Ben Brown, Founder of Association of Young Americans
Amidst the complex challenges facing millennials today, Ben Brown is on a mission to enable our generation to create real solutions. At 26, he founded Association of Young Americans (AYA), a non-partisan lobbying group that brings together millennials to tackle major issues such as climate change, criminal justice, political equality, and education reform. Aspiring to be "the AARP for millennials", AYA provides members with tools and resources that encourage political activism and civic leadership, as well as exclusive discounts from brand partners like Lyft. As a community built around the power of collective influence, AYA is raising the voice of a generation by empowering millennials to speak up together.
As our Millennial Maker, we talk to Ben about why he started AYA, the importance of addressing political disengagement, and how millennial expectations are influencing the future of companies, organizations, and policy.
What inspired you to start Association of Young Americans?
In 2012, former political advisor Matt Miller recounted a conversation he had in 1995 with then-Senator Alan Simpson. Miller asked what could be done to solve the growing list of issues facing young people. Simpson replied,
“Nothing would change until someone…could walk into his office and say, ‘I’m from the American Association of Young People. We have 30 million members, and we’re watching you, Simpson. You [mess with] us and we’ll take you out.”
I could not get this idea out of my head. It kept me up at night.
What do you see as the biggest challenges our generation faces and how is AYA leveraging its community to address those issues?
Millennials have largely opted-out of the political process and this disengagement is the biggest challenge I see. But it is important to recognize the difference between lack of engagement and lack of caring. Young people care desperately about issues that affect their lives and future, from student debt and the cost of higher education, to the economy, to criminal and social justice, to prioritizing clean air, water and land. But engaging with politics and politicians has always been challenging: it’s why companies, unions, wealthy individuals and associations hire full time people to do that. They’re called lobbyists. By organizing, empowering and activating members, AYA is creating a community of young Americans to engage consistently with elected officials. Ultimately, AYA will advocate both with them and on their behalf.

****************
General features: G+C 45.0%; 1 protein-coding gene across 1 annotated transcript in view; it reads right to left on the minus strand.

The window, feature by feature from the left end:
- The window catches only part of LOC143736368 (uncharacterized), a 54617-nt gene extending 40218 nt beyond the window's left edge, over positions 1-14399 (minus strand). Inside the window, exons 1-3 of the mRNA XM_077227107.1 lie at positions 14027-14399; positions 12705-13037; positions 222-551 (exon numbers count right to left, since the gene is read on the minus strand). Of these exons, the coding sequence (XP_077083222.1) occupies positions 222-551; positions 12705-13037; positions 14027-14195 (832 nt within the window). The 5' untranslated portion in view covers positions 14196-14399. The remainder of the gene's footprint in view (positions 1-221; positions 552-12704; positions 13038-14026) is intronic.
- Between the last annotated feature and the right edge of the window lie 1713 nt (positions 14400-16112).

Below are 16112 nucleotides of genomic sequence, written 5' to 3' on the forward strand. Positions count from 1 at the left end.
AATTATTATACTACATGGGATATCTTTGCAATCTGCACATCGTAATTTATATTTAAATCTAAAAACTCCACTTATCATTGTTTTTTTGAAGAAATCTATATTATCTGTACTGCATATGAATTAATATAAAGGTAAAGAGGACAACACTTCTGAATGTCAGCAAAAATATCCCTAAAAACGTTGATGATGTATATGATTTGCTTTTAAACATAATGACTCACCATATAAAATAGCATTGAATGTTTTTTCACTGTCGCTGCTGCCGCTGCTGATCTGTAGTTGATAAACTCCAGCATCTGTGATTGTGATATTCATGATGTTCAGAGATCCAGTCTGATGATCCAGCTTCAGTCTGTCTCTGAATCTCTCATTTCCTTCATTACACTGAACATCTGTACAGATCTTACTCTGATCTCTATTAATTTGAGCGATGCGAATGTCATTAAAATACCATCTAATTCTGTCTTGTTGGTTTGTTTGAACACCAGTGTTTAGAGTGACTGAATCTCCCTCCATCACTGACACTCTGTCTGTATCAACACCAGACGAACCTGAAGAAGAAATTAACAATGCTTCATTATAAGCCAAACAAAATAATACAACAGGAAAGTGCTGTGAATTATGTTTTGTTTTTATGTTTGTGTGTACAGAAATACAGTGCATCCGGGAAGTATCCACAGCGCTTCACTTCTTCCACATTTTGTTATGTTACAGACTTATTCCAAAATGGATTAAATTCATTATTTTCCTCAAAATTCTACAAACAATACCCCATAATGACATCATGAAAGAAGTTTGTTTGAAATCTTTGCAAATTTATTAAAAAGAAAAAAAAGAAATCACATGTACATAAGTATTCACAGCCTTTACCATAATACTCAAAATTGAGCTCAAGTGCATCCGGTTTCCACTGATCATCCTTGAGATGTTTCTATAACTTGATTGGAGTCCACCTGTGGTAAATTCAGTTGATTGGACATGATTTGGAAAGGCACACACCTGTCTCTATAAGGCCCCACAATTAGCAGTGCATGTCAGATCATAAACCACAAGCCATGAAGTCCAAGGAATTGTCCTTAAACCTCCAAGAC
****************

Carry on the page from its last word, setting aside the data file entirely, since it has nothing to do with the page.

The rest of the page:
How are you ensuring that your members are actively engaged with the initiatives you want to promote?
AYA has a level of engagement for every young American, all of which support AYA’s work and mission. From activists and so called “clicktivists” to those who “hate politics,” AYA has a role for everyone to create the future we want. People can become engaged as they want, and our goal is to get them more engaged over time by continuously lowering the barriers.
What do you believe our generation is seeking from the companies, products, services, and organizations that we promote?
Our relationship with the corporate world has fundamentally changed. Consumers are no longer interested in a simple transaction: we look for organizations that our friends trust, that provide consistent value to our lives, and increasingly and perhaps most importantly, share our vision for the future. To be valued by consumers, companies must share values with their consumers. It is of no surprise that “value” refers to both what something is worth and one’s judgement of what is important in life: they are one in the same and young consumers recognize that.
Consumers are no longer interested in a simple transaction: we look for organizations that our friends trust, that provide consistent value to our lives, and increasingly and perhaps most importantly, share our vision for the future.
What advice would you give to future Millennial Makers?
Think big but do small. Solve real problems real people have. And learn to code.
Most memorable startup moment?
When the Kevin Donnellan, Chief of Staff and EVP at AARP tweeted at me. I thought he was going to send me a “cease and desist” letter. It turned out he loves our approach to engaging young Americans in the political process.
Your personal mission?
To always do the right thing, no matter how big or how small.
Words to live by?
Speeding tickets, not parking tickets.
–My first boss, Amy Francetic